This Instructable was inspired by member CobyUnger'sManual Chainsaw. He did a great job creating a versatile tool that fits right in your pocket. My only hesitation with creating his version is that I tend to abuse my tools and I had concerns that the fabric strap would become frayed and fall apart over time. So I modified the design a bit to put on some pipe handles.
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Step 1: Materials and Tools
Materials you will need:
(1x) chainsaw blade. I think the one I used was around 30" long
(2x) 3/4" pipe caps
(2x) 3/4" pipe nipple, 5" long
A small amount of concrete mix
Some water (for the concrete)
Tools you will need:
Metal grinder with a cutting wheel
Small hand file
Tape measure / ruler
Several clamps, although not necessary, definitely helpful
Paint stick / Mixing stick
Leather work gloves
Step 2: Cut the Chain
The first thing I did was cut the chain using the grinder and a cutting blade. The grinder made quick work of the blade. I simply clamped the chain to a board, and came in from above between the links. If you don't have a grinder, I'm sure this could also be accomplished with a hacksaw.
Step 3: Grind the Pipe Caps
The next step was to make a slot in the pipe caps to allow the saw blade to be fed through. I clamped the pipe caps tightly in a vise and slowly cut a slot through the cap. I then cleaned out the slot with a file.
This would be a tough job without a grinder. If you are able to get through those caps with a hacksaw, then more power to you.
Step 4: Feed the Blade Through
Screw the caps onto the end of the nipples to create two handles.
Then feed each end of the chain through the slots into the handle. Keep feeding chain through until you have about 5" of chain coming out of the back end of the handles.
Finally, wrap tape around the blade between the 1/2" and 1 1/2" mark. Keep wrapping tape until it builds up and barely fits into the pipe.
Step 5: Pull the Tape In
After you've wrapped the tape around the blade, pull the blade (wearing gloves of course) so that the tape is pulled into the handle. Keep pulling until you can see the tape peaking through the slot.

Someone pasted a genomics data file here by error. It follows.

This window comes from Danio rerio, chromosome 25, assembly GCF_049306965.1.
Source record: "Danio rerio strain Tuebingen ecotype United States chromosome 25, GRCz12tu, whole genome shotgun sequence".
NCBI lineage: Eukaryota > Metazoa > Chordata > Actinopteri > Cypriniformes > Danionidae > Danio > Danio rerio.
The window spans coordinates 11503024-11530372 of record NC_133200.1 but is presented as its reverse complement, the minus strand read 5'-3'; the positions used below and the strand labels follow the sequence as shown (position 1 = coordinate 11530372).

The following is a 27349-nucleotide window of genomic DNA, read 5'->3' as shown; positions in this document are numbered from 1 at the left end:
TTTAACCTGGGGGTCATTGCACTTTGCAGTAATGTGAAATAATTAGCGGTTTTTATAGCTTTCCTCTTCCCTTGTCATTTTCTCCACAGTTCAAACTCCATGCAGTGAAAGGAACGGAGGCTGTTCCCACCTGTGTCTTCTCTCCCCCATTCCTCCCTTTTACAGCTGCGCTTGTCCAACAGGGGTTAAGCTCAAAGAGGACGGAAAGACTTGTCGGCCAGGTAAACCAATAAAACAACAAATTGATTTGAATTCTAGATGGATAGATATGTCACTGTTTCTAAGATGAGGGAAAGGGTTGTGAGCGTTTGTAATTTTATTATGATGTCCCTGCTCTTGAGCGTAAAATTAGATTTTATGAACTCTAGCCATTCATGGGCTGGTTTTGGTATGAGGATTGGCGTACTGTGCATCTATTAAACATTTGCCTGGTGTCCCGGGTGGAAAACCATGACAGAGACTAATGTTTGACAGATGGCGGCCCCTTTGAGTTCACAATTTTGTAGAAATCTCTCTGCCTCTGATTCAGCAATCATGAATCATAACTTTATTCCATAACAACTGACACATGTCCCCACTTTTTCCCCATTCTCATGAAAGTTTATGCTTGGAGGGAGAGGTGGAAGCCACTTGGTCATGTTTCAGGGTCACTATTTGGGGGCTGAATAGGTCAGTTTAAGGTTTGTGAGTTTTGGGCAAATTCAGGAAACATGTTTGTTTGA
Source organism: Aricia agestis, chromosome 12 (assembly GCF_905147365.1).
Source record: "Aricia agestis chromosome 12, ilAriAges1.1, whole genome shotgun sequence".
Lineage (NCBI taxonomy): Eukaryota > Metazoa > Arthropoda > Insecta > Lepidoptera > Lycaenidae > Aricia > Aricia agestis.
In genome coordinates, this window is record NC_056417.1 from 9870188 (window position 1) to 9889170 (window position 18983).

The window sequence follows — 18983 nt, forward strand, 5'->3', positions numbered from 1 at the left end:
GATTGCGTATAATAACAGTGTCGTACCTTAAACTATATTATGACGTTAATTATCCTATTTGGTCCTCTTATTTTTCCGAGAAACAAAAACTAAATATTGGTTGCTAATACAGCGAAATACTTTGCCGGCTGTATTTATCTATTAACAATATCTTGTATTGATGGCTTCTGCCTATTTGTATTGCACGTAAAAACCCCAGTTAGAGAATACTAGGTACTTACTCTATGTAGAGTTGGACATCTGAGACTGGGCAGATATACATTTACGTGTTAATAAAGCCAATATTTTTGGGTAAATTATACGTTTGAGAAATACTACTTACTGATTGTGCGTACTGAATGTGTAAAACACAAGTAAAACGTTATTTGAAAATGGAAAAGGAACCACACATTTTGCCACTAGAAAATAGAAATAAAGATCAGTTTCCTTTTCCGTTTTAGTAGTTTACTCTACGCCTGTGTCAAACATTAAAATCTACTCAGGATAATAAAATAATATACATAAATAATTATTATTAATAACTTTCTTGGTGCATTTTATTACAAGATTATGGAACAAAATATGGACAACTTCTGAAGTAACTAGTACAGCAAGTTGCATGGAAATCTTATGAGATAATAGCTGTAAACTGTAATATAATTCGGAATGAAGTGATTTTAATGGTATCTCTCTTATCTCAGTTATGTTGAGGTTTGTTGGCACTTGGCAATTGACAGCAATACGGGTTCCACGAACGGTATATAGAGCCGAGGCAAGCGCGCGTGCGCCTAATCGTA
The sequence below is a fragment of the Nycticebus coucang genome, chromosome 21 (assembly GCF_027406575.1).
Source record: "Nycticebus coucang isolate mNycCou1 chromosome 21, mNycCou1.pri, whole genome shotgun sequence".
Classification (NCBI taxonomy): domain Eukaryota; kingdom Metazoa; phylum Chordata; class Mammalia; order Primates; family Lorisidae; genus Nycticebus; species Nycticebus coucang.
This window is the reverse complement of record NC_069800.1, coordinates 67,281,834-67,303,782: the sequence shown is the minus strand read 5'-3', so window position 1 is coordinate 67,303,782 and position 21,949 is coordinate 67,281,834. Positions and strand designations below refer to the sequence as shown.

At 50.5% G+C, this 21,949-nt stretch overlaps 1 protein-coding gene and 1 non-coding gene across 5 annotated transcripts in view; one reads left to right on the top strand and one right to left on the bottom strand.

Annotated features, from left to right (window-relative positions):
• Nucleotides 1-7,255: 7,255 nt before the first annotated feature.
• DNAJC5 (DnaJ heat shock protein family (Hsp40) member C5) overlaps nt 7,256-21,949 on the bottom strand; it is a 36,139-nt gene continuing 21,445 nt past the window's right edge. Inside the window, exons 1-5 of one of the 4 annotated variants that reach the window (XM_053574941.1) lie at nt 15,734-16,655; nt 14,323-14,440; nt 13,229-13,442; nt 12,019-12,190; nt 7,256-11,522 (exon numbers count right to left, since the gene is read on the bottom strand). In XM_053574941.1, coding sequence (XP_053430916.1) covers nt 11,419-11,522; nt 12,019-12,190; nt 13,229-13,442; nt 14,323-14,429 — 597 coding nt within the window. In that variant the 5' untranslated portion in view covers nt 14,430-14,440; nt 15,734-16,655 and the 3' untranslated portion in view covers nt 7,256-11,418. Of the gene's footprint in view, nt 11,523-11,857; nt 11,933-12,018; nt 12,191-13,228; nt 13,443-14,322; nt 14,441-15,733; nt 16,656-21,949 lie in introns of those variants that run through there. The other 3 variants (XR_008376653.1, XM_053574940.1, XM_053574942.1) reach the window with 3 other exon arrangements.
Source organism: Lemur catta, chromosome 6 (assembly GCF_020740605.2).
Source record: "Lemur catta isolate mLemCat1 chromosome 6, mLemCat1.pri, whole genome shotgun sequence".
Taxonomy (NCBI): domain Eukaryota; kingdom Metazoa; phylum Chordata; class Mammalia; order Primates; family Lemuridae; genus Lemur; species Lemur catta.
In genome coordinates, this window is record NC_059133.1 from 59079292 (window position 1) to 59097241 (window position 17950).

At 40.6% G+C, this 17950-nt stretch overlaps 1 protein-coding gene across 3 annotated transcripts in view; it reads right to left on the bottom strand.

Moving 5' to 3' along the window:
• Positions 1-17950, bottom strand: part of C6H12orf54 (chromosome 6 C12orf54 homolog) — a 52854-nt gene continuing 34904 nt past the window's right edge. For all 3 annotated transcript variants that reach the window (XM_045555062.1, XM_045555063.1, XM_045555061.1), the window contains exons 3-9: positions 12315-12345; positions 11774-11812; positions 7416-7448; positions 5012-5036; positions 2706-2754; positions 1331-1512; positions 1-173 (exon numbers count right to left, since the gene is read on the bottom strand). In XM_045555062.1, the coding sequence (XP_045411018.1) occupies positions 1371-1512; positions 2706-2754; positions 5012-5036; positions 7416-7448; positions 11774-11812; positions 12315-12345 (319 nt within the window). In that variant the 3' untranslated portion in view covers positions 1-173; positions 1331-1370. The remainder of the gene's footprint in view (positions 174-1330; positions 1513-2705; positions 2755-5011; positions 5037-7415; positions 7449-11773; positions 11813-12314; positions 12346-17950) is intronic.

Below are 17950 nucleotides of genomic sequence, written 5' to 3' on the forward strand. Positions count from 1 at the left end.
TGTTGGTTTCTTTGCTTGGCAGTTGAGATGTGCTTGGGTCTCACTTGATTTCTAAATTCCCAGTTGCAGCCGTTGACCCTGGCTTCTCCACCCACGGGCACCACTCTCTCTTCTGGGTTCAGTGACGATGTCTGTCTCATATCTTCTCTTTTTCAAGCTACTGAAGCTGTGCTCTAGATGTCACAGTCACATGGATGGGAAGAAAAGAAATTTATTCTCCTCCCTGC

The objective is to have the tape create a seal against the pipe cap once it is pulled into place.
Step 6: Mix and Pour the Concrete
To hold the blades in the handles, I used premixed Quikcrete Concrete mix. The stuff came with a lot of larger aggregate mixed in. The mix needs to be fine enough to be poured into the pipes, so I sifted it through my fingers until the bigger chunks were removed.
I have no idea what the water/concrete ratio was. There was so little concrete being used that I didn't bother calculating it. I just mixed it into a slurry that was manageable. Use a paint stick to mix the concrete into a smooth milk-shake consistency.
Right before scooping the concrete in, I sprayed the interior of the pipe with WD-40. In my mind, this provides some additional protection from the blades becoming rusty while the water evaporated out of the concrete. Does it actually make a difference? Got me.
Use the paint stick to scoop the concrete into the back of the pipe. The concrete tends to get gooped-up near the opening. Knock the pipes with a rubber mallet will allow the concrete to work down.
Step 7: Let It Dry
You will want to let the saw sit for a few days so that the concrete has enough time to set. I found that it took a while for the concrete to completely dry (I think I left it for 5 days or so). I used a couple clamps as stands so the wet concrete wouldn't spill out.
Step 8: Possible Improvements
This guy can boogie through branches pretty well. I plan to add a 90-degree elbow and another 5" nipple to each handle, so that the handles are L-shaped. I think this will make the ergonomics of this saw much better
Since posting this Instructable, several members have thought of clever improvements:
Member bjkayani suggested adding a T to the end of the handle, so that two people could operate the saw, one on each end.